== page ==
by Frank Mansell III, Pastor, John Knox Presbyterian Church, Indianapolis
“Thank you for getting the Sunday service online. For the first time in a long time I am able to experience being connected to what once was a part of my normal life. Alice was able to experience the service yesterday and was in awe this was possible. She truly enjoyed being able to listen even if she couldn’t see you – she still recognized your voices. Thank you.”
This message came from a long-time member of the church after our third week of worshiping online amid the coronavirus pandemic. We’d been living adaptive leadership hour-by-hour during that time, still unsure if this new way of being church was truly effective. Unsettling, unnerving, surreal – those were just a few of the emotions I was experiencing in this truly unique time.
When I read this message, it made me realize that while all of us are now living a new normal, many in our churches and community had already been living in quarantine. This member has been the primary caregiver for Alice, her 103-year-old mother, since the member’s husband died five years ago. Her level of activity has slowly diminished to the point that she can only leave the house once or twice a week, when caregivers come to give her a break. She’s just one example of the many in our communities who have been physically isolated for years.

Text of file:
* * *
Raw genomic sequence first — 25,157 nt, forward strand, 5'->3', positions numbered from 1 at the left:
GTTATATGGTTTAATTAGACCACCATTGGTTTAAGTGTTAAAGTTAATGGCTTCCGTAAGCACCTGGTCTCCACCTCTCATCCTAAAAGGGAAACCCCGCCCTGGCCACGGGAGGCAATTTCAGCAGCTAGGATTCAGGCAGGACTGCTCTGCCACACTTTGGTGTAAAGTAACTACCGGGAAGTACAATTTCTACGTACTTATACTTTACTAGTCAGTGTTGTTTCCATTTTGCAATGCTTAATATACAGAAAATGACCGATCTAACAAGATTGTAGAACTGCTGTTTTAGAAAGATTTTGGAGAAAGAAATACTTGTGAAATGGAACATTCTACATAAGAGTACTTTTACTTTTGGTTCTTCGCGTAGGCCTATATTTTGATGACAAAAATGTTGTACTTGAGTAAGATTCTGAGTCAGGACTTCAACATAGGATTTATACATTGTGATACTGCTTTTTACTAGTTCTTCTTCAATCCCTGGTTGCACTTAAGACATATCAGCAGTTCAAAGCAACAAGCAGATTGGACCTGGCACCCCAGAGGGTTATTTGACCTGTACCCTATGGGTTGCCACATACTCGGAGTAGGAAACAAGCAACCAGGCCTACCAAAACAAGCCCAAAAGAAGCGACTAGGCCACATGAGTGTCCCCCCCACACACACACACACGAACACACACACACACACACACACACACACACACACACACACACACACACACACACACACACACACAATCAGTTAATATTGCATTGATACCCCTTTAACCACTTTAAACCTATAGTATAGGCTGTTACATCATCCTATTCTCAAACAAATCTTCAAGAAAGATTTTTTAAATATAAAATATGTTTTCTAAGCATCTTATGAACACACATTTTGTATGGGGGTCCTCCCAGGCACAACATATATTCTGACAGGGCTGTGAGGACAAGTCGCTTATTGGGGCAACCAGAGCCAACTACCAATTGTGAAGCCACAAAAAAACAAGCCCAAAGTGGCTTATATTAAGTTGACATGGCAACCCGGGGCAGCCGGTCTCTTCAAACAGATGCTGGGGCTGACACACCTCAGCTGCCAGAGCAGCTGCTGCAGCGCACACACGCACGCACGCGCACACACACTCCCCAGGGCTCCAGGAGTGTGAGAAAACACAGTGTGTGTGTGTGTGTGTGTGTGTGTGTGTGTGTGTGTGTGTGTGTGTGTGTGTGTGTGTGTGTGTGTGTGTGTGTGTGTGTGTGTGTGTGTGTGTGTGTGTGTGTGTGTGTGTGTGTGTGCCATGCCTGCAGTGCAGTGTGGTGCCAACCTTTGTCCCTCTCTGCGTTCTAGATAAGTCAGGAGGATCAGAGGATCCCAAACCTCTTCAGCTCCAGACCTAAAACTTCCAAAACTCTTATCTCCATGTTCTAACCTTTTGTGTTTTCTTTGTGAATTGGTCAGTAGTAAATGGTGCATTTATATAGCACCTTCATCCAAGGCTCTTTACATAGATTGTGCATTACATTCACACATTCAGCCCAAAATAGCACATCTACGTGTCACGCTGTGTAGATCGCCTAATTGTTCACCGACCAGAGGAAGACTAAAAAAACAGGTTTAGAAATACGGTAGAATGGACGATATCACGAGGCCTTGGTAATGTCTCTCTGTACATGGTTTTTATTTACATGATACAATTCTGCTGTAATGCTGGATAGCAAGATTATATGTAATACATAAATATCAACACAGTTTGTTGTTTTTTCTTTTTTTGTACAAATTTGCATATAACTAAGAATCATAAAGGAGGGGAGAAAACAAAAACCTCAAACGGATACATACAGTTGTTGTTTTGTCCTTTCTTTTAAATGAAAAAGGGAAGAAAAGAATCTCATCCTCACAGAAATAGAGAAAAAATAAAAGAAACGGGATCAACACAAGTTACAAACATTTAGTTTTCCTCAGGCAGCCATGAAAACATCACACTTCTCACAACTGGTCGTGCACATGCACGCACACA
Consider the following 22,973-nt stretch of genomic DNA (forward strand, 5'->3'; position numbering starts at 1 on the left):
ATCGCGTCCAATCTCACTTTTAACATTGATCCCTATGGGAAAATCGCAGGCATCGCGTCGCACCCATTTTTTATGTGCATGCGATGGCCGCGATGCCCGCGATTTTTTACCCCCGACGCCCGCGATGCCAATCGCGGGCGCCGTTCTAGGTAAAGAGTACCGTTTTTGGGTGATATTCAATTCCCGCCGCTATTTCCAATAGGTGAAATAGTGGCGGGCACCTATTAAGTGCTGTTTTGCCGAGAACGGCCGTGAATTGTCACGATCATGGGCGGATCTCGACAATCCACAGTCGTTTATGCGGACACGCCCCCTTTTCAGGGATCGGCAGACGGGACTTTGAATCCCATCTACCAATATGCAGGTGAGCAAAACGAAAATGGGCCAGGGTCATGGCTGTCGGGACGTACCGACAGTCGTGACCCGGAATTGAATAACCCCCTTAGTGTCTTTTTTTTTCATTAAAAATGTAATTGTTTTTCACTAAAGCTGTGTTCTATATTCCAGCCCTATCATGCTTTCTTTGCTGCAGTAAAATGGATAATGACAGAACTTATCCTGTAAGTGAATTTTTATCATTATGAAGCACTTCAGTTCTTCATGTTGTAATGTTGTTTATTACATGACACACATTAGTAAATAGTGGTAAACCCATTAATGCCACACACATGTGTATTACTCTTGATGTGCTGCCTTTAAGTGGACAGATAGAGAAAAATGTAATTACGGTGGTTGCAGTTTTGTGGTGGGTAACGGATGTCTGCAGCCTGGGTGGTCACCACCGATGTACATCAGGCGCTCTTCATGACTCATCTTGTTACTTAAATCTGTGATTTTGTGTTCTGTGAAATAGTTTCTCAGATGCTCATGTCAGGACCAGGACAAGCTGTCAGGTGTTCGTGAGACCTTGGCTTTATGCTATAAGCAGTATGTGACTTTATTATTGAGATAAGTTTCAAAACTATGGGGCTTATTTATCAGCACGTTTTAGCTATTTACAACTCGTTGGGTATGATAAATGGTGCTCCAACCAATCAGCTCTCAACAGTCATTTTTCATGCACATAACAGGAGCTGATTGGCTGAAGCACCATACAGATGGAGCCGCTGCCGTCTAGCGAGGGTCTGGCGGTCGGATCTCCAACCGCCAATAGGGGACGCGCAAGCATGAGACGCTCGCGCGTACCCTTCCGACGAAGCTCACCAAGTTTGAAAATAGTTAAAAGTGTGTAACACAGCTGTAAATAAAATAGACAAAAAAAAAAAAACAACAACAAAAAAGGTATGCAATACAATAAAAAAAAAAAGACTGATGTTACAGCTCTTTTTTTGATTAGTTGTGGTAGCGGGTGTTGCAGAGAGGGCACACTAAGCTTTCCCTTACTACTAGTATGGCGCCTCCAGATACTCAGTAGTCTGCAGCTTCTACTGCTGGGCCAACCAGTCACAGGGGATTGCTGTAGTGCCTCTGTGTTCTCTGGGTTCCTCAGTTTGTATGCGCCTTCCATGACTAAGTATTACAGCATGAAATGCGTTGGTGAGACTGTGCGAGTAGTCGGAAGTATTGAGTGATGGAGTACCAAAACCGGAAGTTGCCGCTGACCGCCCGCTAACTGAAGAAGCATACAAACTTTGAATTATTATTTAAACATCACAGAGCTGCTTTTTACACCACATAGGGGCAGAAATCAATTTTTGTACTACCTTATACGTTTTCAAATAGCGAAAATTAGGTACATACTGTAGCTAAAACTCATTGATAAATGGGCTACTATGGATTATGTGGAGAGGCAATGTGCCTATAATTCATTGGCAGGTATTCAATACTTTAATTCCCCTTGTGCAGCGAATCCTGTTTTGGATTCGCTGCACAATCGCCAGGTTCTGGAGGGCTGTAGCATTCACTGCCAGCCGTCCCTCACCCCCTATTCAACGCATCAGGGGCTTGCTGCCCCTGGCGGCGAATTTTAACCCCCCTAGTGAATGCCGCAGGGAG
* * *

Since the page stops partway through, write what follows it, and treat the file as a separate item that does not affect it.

As we have settled into this new normal, our church leadership has begun to ask, “How will this change us in ways that strengthen our connections as a church?” Online worship has actually helped more people feel connected. What can we continue to do to break through people’s isolation so they know they are not alone? People are offering creative ideas for how to share the light of Christ in this world. How do we continue to be a laboratory for innovation, and not just go back to all our familiar routines and habits?
The Wabash Pastoral Leadership Program stretched me in ways that have truly prepared me to lead in such a time as this. I am grateful every day for the incredible influence this program has had in my ministry and my life. My prayer is that when this pandemic begins to ease and we are able to return to work, school, and social gatherings, we will be changed in ways as the church which offers this world life-altering hope – for those we see, and for those who have always felt alone and isolated.